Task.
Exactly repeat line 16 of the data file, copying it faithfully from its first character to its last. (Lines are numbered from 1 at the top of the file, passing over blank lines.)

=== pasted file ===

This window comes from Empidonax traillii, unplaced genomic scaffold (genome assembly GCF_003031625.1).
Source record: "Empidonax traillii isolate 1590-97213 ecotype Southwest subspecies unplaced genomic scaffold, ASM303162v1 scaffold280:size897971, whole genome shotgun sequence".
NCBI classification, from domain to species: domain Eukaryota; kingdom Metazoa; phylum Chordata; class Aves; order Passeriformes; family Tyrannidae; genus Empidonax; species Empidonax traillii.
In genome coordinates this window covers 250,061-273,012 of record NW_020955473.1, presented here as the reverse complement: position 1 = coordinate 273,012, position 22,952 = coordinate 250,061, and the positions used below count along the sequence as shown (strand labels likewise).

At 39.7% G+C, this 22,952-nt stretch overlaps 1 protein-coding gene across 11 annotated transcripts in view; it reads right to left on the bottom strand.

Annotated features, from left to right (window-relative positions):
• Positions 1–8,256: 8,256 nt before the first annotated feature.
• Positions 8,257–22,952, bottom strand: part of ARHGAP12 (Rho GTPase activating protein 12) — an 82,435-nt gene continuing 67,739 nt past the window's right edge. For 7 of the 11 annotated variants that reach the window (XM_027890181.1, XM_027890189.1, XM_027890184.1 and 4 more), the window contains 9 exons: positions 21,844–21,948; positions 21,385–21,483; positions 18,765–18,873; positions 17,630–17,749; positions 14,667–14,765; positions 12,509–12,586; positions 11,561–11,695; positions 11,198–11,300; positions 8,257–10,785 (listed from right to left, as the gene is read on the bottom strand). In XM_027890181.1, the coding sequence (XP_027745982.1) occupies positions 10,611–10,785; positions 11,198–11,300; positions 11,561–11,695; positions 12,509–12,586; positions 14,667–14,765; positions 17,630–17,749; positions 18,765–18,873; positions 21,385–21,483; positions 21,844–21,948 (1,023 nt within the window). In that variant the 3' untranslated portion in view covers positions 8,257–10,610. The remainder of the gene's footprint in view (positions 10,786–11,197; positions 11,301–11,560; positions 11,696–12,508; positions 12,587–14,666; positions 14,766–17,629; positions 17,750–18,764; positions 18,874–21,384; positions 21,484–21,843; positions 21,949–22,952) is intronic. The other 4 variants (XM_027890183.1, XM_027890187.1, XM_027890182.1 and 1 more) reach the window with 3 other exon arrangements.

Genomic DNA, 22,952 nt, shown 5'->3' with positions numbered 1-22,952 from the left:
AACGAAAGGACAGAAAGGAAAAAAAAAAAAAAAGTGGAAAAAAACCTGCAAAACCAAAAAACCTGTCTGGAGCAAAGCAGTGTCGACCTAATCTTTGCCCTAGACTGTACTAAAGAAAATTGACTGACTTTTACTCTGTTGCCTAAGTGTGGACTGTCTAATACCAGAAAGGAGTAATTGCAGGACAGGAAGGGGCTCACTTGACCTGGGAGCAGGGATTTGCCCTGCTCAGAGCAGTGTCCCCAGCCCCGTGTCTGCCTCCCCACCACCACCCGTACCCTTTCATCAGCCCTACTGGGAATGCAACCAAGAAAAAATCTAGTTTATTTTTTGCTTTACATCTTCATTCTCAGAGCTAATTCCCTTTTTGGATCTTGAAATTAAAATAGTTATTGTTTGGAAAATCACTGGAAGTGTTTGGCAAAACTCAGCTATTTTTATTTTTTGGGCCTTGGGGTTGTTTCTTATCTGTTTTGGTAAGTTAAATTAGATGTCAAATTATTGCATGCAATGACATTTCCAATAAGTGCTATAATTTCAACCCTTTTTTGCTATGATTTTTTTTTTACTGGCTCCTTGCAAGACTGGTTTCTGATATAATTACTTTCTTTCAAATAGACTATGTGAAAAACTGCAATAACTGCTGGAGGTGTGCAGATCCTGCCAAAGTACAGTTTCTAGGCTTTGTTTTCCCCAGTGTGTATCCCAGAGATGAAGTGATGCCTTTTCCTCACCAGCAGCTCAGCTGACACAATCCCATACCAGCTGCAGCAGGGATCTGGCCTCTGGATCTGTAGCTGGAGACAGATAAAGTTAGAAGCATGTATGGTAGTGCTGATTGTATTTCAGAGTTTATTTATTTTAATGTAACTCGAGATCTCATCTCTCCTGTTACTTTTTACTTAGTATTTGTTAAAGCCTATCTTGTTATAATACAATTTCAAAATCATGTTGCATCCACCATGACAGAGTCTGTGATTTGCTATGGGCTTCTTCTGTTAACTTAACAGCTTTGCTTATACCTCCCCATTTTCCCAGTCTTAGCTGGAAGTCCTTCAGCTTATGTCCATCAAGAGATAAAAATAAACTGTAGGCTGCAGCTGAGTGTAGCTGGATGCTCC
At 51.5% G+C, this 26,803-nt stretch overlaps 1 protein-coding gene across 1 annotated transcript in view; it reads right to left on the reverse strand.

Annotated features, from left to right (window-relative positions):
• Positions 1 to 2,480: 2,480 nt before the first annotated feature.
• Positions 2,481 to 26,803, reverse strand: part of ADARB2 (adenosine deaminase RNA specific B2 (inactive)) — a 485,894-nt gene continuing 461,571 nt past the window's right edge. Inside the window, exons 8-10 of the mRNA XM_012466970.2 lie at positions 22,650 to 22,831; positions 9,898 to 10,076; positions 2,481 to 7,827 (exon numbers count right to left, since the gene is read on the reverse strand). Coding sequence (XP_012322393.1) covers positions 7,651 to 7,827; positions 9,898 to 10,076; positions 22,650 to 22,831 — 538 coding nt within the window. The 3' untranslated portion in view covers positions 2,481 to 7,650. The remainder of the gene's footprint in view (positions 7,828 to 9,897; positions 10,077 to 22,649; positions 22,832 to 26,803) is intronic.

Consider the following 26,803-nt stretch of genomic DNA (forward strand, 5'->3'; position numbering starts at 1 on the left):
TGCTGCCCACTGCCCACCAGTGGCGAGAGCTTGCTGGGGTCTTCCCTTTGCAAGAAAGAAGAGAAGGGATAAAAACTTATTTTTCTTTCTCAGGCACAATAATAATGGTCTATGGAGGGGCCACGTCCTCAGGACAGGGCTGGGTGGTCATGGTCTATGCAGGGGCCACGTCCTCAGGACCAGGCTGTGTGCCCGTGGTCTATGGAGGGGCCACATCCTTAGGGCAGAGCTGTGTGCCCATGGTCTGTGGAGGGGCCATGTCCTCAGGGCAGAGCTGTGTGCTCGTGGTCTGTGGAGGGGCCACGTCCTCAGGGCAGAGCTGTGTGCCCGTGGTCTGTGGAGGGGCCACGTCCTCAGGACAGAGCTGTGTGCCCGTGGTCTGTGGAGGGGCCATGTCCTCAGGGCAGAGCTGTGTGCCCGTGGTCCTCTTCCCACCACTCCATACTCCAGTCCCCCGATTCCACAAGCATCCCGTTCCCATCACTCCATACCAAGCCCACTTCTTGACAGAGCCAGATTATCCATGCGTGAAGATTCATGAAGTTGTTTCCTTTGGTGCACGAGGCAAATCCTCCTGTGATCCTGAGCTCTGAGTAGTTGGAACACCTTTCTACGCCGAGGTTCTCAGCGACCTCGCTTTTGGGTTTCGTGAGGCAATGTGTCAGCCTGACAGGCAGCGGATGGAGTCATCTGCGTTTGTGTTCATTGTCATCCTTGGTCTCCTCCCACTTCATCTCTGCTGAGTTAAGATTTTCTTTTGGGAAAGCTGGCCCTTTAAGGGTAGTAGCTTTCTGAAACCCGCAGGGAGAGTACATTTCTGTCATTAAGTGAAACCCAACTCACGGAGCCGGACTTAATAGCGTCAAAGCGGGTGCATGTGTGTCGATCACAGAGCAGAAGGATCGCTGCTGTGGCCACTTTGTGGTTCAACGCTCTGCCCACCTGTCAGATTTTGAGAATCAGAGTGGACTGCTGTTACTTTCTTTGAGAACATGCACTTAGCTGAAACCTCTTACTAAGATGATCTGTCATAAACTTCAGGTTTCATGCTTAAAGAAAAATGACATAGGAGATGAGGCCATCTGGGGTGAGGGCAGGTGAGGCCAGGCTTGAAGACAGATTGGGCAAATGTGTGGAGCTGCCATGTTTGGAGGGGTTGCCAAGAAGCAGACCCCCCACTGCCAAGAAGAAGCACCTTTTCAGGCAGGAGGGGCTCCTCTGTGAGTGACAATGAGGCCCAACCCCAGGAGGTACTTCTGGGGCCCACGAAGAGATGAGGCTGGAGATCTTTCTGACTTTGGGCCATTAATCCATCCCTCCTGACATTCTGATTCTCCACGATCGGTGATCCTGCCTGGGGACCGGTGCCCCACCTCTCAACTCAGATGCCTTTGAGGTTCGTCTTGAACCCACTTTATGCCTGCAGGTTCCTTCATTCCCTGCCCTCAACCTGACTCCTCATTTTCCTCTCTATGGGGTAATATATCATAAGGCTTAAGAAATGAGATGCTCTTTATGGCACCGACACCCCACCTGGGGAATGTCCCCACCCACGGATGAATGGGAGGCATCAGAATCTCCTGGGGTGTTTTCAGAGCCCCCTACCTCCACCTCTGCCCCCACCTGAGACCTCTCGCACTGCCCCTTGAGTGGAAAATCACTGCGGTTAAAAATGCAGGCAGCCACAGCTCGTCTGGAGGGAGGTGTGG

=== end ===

TGCTGCCCACTGCCCACCAGTGGCGAGAGCTTGCTGGGGTCTTCCCTTTGCAAGAAAGAAGAGAAGGGATAAAAACTTATTTTTCTTTCTCAGGCACAATAATAATGGTCTATGGAGGGGCCACGTCCTCAGGACAGGGCTGGGTGGTCATGGTCTATGCAGGGGCCACGTCCTCAGGACCAGGCTGTGTGCCCGTGGTCTATGGAGGGGCCACATCCTTAGGGCAGAGCTGTGTGCCCATGGTCTGTGGAGGGGCCATGTCCTCAGGGCAGAGCTGTGTGCTCGTGGTCTGTGGAGGGGCCACGTCCTCAGGGCAGAGCTGTGTGCCCGTGGTCTGTGGAGGGGCCACGTCCTCAGGACAGAGCTGTGTGCCCGTGGTCTGTGGAGGGGCCATGTCCTCAGGGCAGAGCTGTGTGCCCGTGGTCCTCTTCCCACCACTCCATACTCCAGTCCCCCGATTCCACAAGCATCCCGTTCCCATCACTCCATACCAAGCCCACTTCTTGACAGAGCCAGATTATCCATGCGTGAAGATTCATGAAGTTGTTTCCTTTGGTGCACGAGGCAAATCCTCCTGTGATCCTGAGCTCTGAGTAGTTGGAACACCTTTCTACGCCGAGGTTCTCAGCGACCTCGCTTTTGGGTTTCGTGAGGCAATGTGTCAGCCTGACAGGCAGCGGATGGAGTCATCTGCGTTTGTGTTCATTGTCATCCTTGGTCTCCTCCCACTTCATCTCTGCTGAGTTAAGATTTTCTTTTGGGAAAGCTGGCCCTTTAAGGGTAGTAGCTTTCTGAAACCCGCAGGGAGAGTACATTTCTGTCATTAAGTGAAACCCAACTCACGGAGCCGGACTTAATAGCGTCAAAGCGGGTGCATGTGTGTCGATCACAGAGCAGAAGGATCGCTGCTGTGGCCACTTTGTGGTTCAACGCTCTGCCCACCTGTCAGATTTTGAGAATCAGAGTGGACTGCTGTTACTTTCTTTGAGAACATGCACTTAGCTGAAACCTCTTACTAAGATGATCTGTCATAAACTTCAGGTTTCATGCTTAAAGAAAAATGACATAGGAGATGAGGCCATCTGGGGTGAGGGCAGGTGAGGCCAGGCTTGAAGACAGATTGGGCAAATGTGTGGAGCTGCCATGTTTGGAGGGGTTGCCAAGAAGCAGACCCCCCACTGCCAAGAAGAAGCACCTTTTCAGGCAGGAGGGGCTCCTCTGTGAGTGACAATGAGGCCCAACCCCAGGAGGTACTTCTGGGGCCCACGAAGAGATGAGGCTGGAGATCTTTCTGACTTTGGGCCATTAATCCATCCCTCCTGACATTCTGATTCTCCACGATCGGTGATCCTGCCTGGGGACCGGTGCCCCACCTCTCAACTCAGATGCCTTTGAGGTTCGTCTTGAACCCACTTTATGCCTGCAGGTTCCTTCATTCCCTGCCCTCAACCTGACTCCTCATTTTCCTCTCTATGGGGTAATATATCATAAGGCTTAAGAAATGAGATGCTCTTTATGGCACCGACACCCCACCTGGGGAATGTCCCCACCCACGGATGAATGGGAGGCATCAGAATCTCCTGGGGTGTTTTCAGAGCCCCCTACCTCCACCTCTGCCCCCACCTGAGACCTCTCGCACTGCCCCTTGAGTGGAAAATCACTGCGGTTAAAAATGCAGGCAGCCACAGCTCGTCTGGAGGGAGGTGTGG